return *this;
    }

    _Controller &_Controller::operator<<(const Vector &direction) {
        int velocity = MAX_PWM_FREQUENCY;//(int) floor(direction.length());

        if (direction.length() == 0) {
            this->stop();
            return *this;
        }
        // Y axis
        if (direction.y() == 0)
            this->idle(BACK);
        else if (direction.y() > 0)
            this->forward(velocity);
        else if (direction.y() < 0)
            this->reverse(velocity);
        if (direction.x() == 0)
            this->idle(FRONT);
        else if (direction.x() > 0)
            this->right();
        else if (direction.x() < 0)

            // X axis
            this->left();

        return *this;
    }
    //pwm issues - api supports
    _Controller& _Controller::operator<<(const Wait &wait) {
        this->after(wait.milliseconds); //milliseconds the controller has to wait
        return *this;
    }

    Vector::Vector(double x, double y) {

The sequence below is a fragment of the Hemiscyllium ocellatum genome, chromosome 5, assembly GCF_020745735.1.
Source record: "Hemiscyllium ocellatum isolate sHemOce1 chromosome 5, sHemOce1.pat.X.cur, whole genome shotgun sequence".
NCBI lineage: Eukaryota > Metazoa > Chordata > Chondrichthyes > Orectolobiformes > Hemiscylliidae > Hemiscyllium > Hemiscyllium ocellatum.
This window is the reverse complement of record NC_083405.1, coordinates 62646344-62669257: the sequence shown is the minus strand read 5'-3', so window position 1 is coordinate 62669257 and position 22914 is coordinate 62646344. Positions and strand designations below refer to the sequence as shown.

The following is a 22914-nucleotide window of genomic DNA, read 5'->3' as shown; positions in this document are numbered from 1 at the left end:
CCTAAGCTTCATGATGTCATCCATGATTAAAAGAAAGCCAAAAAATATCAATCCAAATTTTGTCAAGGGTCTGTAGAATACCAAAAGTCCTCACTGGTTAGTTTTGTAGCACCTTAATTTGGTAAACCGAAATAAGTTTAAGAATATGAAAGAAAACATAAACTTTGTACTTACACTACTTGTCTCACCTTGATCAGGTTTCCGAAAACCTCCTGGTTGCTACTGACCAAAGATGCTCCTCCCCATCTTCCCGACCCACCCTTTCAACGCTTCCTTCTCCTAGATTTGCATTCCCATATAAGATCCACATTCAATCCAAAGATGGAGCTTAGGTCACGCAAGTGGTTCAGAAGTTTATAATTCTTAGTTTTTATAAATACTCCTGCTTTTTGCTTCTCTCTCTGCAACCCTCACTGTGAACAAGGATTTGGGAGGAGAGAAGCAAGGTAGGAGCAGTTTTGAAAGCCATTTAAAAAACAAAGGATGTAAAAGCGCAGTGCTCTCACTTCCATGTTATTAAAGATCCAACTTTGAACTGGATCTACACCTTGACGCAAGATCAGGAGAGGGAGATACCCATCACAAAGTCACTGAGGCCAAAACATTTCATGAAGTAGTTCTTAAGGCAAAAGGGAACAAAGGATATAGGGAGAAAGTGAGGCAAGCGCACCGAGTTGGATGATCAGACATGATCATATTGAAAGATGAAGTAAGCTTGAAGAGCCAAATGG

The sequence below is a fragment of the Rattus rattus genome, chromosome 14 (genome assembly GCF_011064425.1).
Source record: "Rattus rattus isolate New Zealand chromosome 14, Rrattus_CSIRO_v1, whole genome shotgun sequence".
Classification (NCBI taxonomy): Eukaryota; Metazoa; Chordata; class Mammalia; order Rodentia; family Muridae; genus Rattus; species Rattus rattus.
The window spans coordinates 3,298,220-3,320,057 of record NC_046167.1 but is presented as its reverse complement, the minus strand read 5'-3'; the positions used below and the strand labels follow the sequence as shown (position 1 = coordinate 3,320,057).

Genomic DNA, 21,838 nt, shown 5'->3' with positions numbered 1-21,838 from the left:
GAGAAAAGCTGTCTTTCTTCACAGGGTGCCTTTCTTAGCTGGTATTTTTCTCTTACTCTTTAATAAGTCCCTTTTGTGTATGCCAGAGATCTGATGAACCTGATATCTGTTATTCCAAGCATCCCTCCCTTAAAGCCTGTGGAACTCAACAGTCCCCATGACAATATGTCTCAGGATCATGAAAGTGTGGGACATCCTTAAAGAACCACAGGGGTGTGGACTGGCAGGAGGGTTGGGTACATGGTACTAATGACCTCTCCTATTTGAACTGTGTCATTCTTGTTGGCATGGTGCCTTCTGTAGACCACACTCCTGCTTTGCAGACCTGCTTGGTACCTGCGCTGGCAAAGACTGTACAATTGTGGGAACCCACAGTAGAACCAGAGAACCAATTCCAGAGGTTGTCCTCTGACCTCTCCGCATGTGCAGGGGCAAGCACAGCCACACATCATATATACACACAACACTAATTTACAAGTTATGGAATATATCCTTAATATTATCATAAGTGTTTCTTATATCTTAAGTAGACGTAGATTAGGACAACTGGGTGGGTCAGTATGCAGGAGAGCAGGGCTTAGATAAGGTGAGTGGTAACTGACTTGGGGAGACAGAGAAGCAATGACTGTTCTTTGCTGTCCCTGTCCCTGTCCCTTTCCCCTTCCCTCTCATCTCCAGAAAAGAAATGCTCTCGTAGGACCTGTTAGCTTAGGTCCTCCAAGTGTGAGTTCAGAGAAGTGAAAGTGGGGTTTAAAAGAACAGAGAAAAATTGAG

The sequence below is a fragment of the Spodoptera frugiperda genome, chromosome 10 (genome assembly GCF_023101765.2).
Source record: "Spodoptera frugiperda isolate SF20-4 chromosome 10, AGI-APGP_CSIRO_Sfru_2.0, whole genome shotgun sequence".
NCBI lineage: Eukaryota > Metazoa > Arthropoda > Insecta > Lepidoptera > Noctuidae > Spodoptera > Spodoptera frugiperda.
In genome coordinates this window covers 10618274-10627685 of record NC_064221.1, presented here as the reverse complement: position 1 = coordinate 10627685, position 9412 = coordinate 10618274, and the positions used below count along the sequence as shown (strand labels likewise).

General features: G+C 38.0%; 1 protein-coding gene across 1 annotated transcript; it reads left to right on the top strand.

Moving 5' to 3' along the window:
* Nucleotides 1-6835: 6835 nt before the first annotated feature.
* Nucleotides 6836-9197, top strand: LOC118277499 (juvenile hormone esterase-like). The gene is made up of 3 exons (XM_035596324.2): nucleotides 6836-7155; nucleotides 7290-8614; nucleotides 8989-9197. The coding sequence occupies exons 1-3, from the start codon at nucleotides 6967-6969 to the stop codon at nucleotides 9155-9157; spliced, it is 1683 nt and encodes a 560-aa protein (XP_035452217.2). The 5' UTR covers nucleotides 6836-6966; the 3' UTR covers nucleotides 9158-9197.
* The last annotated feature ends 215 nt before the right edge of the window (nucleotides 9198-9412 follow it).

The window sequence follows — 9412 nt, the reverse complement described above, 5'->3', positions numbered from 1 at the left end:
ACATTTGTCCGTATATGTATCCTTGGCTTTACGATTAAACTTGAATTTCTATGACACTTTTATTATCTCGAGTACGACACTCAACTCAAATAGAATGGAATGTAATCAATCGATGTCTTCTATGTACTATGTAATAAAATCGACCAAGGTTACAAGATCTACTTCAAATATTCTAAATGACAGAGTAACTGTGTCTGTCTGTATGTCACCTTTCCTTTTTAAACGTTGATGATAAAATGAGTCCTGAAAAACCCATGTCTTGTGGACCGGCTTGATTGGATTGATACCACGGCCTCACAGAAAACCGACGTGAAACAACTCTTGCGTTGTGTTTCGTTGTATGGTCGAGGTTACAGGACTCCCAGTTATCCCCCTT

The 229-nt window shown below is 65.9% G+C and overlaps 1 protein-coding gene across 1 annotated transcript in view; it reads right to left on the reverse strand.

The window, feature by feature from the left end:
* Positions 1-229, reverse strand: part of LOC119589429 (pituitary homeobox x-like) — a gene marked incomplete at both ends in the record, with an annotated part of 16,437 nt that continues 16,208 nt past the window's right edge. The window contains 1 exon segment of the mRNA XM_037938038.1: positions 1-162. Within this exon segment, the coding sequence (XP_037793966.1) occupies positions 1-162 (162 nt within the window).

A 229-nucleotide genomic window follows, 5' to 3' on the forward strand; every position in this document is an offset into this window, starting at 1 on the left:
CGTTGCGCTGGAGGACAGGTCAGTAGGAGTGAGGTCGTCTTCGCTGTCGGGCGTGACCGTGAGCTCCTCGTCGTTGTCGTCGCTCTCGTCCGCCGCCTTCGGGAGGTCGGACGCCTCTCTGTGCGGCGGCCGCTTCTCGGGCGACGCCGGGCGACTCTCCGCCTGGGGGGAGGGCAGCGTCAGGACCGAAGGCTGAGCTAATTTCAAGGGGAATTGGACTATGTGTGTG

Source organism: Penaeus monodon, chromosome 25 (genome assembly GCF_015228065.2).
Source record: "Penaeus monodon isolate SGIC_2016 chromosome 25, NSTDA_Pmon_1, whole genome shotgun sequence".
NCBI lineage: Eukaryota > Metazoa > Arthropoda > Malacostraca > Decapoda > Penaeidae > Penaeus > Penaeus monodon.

this->_x = x;
        this->_y = y;
        this->_length = sqrt(pow(this->_x, 2) + pow(this->_y, 2));
        this->_slope = x ? y / x : 0.;
    }

    Vector &Vector::rotate(double angle) const {
        angle *= (M_PI/180.0);
        double s = sin(angle), c = cos(angle);
        return *(new Vector(c * this->_x - s * this->_y, s * this->_x + c * this->_y));
    }

    Vector &Vector::normal() const {
        return *(new Vector(this->_x / this->_length, this->_y / this->_length));
    }

    Vector &Vector::operator-() const {
        return *(new Vector(-this->_x, -this->_y));
    }

    Vector &Vector::operator+(const Vector &other) const {
        return *(new Vector(this->_x + other._x, this->_y + other._y));
    }

    Vector &Vector::operator*(double scalar) const {
        return *(new Vector(scalar * this->_x, scalar * this->_y));
    }
}
/*
Region of Interest(ROI) - One of the approaches taken was to extract the roi of the image, that is cutting the frame in a trapezium. This is an attempt to get as minimum interference from external sources as possible in the region that the camera is pointed.
*/
 void LineDetector::extractROI(frame_ref src, frame_ref dest) {
       Mat mask = Mat::zeros(src.size(), CV_8UC1);
       int h = src.size().height, w = src.size().width;
       int topWidth = cvFloor(w * .7),
           bottomWidth = cvFloor(w * .85),
           height = cvFloor(h * .4);
       int yTop = (h - height) >> 1,
           gapTop = (w - topWidth) >> 1,
           gapBottom = (w - bottomWidth) >> 1;
       vector<Point> points({Point(gapBottom, h), Point(w-gapBottom, h),
                             Point(w-gapTop, yTop), Point(gapTop, yTop)});
       fillConvexPoly(mask, points, Scalar(255, 255, 255));
       bitwise_and(src, src, dest, mask);